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In the case of a Van der Walls gas where I could say that $S = C_v \ln(T) + R\ln(V - b) + cte$, noting it is stated on "Concepts in Thermal Physics" of Blundell:

Note that the entropy depends on the constant $b$, but not $a$. Entropy 'cares' about the volume occupied by the molecules in the gas(because this determines how much available space there is for the molecules to move around in, and this in turn determines the number of possible microstates of the system) but not about the intermolecular interactions.

So, in a phase transition of a gas at temperature $T_c$, where $L = \Delta Q_r = T_c(S_f - S_i)$ implies that (1) $\Delta S = \Delta U_{pot} / T_c$. However, according to the above quote and equation for $S$, I don't understand formula (1). Furthermore, is it right?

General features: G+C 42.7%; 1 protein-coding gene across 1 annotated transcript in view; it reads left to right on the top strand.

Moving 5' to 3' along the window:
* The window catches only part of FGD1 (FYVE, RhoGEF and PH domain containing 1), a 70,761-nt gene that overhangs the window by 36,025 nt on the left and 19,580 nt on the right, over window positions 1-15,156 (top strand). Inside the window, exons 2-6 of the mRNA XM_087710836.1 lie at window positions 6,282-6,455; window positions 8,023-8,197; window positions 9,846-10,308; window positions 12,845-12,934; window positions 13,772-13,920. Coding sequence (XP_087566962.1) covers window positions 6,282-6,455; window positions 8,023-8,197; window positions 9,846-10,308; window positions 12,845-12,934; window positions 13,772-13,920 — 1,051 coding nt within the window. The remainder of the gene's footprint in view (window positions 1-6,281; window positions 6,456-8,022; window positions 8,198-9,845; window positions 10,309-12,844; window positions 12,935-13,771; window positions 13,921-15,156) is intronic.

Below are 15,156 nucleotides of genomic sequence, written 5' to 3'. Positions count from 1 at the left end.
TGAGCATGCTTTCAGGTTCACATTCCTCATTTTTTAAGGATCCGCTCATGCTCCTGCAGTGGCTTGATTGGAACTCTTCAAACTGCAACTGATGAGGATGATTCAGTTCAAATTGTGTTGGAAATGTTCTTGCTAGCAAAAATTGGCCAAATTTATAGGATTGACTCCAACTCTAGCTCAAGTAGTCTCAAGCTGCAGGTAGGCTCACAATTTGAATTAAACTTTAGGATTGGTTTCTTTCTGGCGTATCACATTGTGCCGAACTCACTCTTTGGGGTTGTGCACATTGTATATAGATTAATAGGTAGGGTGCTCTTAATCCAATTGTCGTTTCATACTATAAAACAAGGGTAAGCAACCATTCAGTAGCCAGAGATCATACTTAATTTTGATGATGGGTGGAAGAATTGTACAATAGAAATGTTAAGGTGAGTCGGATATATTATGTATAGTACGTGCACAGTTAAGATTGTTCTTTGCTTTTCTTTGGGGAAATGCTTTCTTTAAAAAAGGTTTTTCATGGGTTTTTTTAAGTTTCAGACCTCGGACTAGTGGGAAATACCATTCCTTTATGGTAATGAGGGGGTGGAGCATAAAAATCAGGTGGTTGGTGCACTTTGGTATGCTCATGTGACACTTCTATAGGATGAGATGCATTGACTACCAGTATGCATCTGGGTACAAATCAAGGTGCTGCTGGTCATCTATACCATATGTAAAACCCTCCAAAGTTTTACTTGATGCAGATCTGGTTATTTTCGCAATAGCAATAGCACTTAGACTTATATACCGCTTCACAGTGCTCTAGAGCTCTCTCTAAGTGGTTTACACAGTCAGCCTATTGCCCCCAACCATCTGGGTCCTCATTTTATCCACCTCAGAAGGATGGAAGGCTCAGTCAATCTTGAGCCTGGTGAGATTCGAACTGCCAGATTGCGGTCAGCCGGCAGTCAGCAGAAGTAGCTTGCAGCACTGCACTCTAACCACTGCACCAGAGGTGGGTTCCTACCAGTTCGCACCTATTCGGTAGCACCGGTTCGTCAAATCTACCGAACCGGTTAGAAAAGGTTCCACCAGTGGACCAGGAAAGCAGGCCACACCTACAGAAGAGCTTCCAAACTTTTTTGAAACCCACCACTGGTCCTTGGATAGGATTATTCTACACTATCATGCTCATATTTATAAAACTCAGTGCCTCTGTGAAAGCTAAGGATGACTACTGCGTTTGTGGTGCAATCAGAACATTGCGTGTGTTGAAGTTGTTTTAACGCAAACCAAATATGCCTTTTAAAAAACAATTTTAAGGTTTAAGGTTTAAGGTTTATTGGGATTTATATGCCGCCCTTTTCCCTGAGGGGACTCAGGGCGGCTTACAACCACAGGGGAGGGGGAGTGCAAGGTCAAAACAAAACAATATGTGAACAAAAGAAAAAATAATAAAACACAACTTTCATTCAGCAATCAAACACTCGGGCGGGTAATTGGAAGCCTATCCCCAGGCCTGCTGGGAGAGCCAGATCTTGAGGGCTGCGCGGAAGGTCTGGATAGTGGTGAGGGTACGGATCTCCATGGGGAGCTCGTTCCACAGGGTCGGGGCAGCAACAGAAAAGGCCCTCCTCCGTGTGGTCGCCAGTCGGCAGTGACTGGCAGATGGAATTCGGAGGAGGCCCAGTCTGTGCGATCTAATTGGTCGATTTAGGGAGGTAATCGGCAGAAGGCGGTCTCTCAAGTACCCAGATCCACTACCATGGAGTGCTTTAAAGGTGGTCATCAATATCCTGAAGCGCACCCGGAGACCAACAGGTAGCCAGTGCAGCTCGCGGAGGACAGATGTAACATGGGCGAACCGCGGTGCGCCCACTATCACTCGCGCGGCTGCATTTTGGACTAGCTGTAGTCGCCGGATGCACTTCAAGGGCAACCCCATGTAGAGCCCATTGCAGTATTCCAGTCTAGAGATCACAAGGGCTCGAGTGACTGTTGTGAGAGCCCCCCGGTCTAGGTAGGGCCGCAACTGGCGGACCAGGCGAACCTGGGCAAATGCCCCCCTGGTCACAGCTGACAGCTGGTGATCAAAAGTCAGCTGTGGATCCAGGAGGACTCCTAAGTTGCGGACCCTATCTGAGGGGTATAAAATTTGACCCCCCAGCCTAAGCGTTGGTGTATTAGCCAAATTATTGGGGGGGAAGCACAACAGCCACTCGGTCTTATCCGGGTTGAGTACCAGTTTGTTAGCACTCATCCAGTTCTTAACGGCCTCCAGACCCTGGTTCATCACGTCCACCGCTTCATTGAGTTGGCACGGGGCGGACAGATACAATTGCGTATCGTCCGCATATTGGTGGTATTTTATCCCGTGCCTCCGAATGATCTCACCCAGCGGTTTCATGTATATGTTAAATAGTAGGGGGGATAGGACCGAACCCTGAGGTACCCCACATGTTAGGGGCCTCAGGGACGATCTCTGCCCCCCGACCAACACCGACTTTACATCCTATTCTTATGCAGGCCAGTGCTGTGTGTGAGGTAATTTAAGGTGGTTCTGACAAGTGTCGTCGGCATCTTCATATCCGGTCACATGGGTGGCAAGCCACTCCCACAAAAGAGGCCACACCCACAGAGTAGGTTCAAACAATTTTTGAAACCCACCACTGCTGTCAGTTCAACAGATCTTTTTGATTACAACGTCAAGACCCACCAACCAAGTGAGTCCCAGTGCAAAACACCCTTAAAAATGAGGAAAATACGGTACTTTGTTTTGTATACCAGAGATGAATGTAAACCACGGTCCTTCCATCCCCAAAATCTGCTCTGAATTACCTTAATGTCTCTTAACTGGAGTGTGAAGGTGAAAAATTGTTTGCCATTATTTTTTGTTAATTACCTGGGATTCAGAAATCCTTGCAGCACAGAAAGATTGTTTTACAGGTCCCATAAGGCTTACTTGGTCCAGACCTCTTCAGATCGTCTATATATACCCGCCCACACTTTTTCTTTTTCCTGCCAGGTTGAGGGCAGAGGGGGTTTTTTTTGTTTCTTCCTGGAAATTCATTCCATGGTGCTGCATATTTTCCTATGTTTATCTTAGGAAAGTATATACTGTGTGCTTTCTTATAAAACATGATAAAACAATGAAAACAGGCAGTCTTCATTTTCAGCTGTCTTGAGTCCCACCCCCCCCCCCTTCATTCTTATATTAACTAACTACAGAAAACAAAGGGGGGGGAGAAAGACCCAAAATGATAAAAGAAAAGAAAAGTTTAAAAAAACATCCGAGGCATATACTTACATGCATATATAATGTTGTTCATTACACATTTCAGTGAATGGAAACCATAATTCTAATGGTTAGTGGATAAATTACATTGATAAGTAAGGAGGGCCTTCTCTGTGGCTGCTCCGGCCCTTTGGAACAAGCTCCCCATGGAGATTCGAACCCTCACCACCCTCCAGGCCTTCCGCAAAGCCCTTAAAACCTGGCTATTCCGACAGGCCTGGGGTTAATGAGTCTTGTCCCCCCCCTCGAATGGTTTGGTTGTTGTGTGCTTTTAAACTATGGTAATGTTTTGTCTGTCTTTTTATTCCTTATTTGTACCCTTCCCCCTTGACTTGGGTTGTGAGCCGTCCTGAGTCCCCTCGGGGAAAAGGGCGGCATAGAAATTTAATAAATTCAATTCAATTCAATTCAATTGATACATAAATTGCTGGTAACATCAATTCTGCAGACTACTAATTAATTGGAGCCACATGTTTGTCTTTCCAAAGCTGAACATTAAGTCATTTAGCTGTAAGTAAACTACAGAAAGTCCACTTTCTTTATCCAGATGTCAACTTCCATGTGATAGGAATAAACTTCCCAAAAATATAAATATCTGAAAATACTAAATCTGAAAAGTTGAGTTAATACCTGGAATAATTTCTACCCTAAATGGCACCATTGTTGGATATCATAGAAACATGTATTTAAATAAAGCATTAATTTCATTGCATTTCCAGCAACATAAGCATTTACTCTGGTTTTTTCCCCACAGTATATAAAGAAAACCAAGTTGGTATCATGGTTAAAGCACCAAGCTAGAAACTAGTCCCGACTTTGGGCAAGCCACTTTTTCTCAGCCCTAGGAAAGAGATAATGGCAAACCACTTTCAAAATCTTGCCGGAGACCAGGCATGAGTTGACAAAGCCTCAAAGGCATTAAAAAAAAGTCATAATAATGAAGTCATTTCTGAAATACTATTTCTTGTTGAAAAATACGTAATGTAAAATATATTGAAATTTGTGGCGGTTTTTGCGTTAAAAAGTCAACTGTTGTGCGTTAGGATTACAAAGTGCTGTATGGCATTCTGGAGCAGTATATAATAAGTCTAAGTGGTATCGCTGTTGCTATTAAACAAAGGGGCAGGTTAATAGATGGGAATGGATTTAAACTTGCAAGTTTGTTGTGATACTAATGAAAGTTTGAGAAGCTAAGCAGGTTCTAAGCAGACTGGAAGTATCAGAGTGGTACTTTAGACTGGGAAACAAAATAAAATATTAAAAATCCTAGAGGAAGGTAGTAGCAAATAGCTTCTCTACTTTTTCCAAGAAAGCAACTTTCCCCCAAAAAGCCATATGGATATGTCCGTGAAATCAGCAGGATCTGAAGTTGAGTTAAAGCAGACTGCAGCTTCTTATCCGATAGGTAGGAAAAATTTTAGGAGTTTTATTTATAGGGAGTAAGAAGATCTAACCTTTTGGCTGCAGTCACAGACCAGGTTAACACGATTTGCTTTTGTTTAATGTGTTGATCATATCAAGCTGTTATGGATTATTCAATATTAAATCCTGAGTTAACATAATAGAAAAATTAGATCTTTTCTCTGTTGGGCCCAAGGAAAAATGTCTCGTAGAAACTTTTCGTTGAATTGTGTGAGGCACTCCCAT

Could someone explain me what is missing in my reasoning?

Thanks in advance.

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Applying the VDW approximation to this phase change at constant temperature, the entropy change would be $$\Delta S=R\ln{\left(\frac{V_V-b}{V_L-b}\right)}$$and the latent heat of vaporization would be $$L=T_c\Delta S=T_c R\ln{\left(\frac{V_V-b}{V_L-b}\right)}$$where $V_V$ and $V_L$ are the specific volumes of the saturated liquid and saturated vapor, respectively, at temperature Tc. The parameter b captures the effects of molecular interactions, just as the parameter a does.

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  • $\begingroup$ Are you aware of what the curve of P vs V for a VDW fluid at a constant temperature below the critical temperature looks like? $\endgroup$ – Chet Miller Dec 25 '20 at 16:00
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    $\begingroup$ Like a cubic polynomial for the P(V), which corresponds to a multi-valued function for G(P,T) $\endgroup$ – JoseAf Dec 25 '20 at 21:45

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